Journal of Biomaterials and Nanobiotechnology
Vol.3 No.3(2012), Article ID:20595,9 pages DOI:10.4236/jbnb.2012.33039

Studies on Properties of Bio-Composites from Ecoflex/Ramie Fabric-Mechanical and Barrier Properties

K. A. Ajith Kumar1, M. S. Sreekala1, S. Arun2

1Post Graduate Department of Chemistry, Sree Sankara College, Kalady, India; 2Fatima Mata National College, Kollam, India.


Received November 27th, 2011; revised February 9th, 2012; accepted March 15th, 2012

Keywords: Biodegradable Composites; Mechanical Properties; Water Sorption; Oil Sorption; Diesel Sorption


Nowadays, utilization of biodegradable materials has become necessary in order to maintain global environmental and ecological balance. “Green” composites offered the possible solution to waste disposal problems associated with traditional petroleum derived plastics. The use of plastics based on removable resources is enormous now a day for the development of true bio-composites. Fully biodegradable “Green” textile composites have been prepared from Ecoflex and ramie fabric. Textile composites were fabricated from the Ecoflex polymer and the ramie fabric by hot compression molding technique. Interactions at the fiber-matrix interface and the compatibility between ramie fabric and Ecoflex polymer will affect the properties of the system. The mechanical property and barrier property of the composites were investigated. Static mechanical properties such as tensile strength, tensile modulus, and elongation at break of the textile bio-composites were analyzed. Sorption characteristics of water, oil and diesel in the textile composites were analyzed in order to determine its outdoor applications and the influence of macro fibers on the transport phenomena was investigated. The kinetics of sorption-diffusion process was investigated. Kinetic parameters such as n, k, diffusion coefficient, permeability, solubility parameter, % swelling index, etc., were analyzed. The water sorption mechanism in the textile composites was found to exhibit slight deviation from Fickian mode.

1. Introduction

This template, Plastic materials are commonly used in agricultural practices for a variety of applications that include mulch films, greenhouse construction materials, packaging materials etc. [1]. Conventionally, such plastics are manufactured from petroleum derivatives that are not degradable and persist in the environment long after their useful life. As a result, interest in the use of naturally degradable and/or biodegradable polymers for plastic manufacturing, particularly for use in agriculture, has grown considerably in recent years [2,3]. The development of bio-composites started in the late 1980s and most of the biodegradable polymers which are now available in the market do not yet satisfy each of the requirements for bio-composites. The commercially available biodegradable polymers like Biopol, polycaprolacton, Bioceta, Mater Bi, Scona cell, etc. have been tested in order to examine their properties with special emphasis on the suitability of such polymers for use as matrix material for the fabrication of bio-composites especially with natural fibers [4]. The low viscosity of these matrix polymers at the processing temperature, good mechanical properties of both the matrix and reinforcing fiber as well as good matrix-fiber adhesion are required to obtain high quality bio-composites [5]. The degradation characteristics of short sisal/Mater Bi-Y bio-composites by soil burial were investigated by Alvarez et al. [6]. They observed a drop in mechanical properties of the composite as a function of exposure time.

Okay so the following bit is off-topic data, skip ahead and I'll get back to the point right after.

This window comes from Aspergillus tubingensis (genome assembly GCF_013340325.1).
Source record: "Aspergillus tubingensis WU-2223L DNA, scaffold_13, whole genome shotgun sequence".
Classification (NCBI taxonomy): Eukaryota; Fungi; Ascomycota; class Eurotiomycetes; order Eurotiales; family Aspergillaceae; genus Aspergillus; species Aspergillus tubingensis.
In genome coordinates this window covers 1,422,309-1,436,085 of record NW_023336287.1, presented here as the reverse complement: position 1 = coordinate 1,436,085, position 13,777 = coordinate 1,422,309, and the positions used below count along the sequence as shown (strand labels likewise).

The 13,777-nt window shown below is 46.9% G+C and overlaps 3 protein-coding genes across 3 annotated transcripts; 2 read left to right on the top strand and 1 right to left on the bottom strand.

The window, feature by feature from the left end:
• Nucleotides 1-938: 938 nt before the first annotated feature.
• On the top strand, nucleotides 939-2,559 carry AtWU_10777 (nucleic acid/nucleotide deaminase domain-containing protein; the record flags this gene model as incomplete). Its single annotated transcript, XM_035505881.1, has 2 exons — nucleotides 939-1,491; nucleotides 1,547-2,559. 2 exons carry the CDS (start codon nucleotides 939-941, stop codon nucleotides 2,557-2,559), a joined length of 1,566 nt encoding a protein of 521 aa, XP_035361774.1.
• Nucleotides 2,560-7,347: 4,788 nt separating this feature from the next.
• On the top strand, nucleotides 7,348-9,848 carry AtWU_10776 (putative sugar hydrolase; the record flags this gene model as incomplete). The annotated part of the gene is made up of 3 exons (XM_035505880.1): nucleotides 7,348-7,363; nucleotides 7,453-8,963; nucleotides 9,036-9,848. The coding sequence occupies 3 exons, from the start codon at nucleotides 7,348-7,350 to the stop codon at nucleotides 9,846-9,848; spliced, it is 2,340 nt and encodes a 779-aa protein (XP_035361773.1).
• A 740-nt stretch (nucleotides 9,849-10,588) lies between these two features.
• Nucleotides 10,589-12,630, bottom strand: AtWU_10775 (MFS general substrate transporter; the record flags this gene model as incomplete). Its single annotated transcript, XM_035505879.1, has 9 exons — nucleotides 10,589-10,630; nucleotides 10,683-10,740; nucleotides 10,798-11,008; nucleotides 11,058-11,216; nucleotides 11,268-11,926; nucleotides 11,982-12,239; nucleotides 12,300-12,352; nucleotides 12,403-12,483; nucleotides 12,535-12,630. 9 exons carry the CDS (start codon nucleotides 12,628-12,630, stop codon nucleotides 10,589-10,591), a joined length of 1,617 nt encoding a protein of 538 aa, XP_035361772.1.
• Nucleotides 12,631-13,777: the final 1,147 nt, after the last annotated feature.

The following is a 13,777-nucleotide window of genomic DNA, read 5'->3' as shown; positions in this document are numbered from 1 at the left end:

Efforts have been made to develop environmentally compatible plastic products by incorporating renewable polymers as an alternative to petroleum-derived chemicals [7-11]. This fact leads to the use of eco-composites derived from bio-fibers and biodegradable polymers which not only can reduce the plastic pollution but can also reduce the wide spread dependence on fossil resources [5]. The renewable polymers are relatively inexpensive, environmentally friendly, and also naturally biodegradable. Particularly, plant material derived from renewable crops, byproducts or their industrially processed wastes, offer a good source of fiber for applications [12- 14]. Recently, attention is increasingly devoted to biodegradable and plant-derived composites, which we designate as “green” composites [15-17], because of the strong demand for creating a resource-circulating society that poses no resource-shortage-related problems. In the case of the “green” composites, natural fibers derived from bamboo [15], hemp [16], or flax [17] are added to biodegradable resins to reinforce polymer matrix materials and improve the mechanical properties of the resultant composites.